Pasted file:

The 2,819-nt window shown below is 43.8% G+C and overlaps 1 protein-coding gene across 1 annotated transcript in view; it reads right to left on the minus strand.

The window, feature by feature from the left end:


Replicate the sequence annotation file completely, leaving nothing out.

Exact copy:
The 2,819-nt window shown below is 43.8% G+C and overlaps 1 protein-coding gene across 1 annotated transcript in view; it reads right to left on the minus strand.

The window, feature by feature from the left end: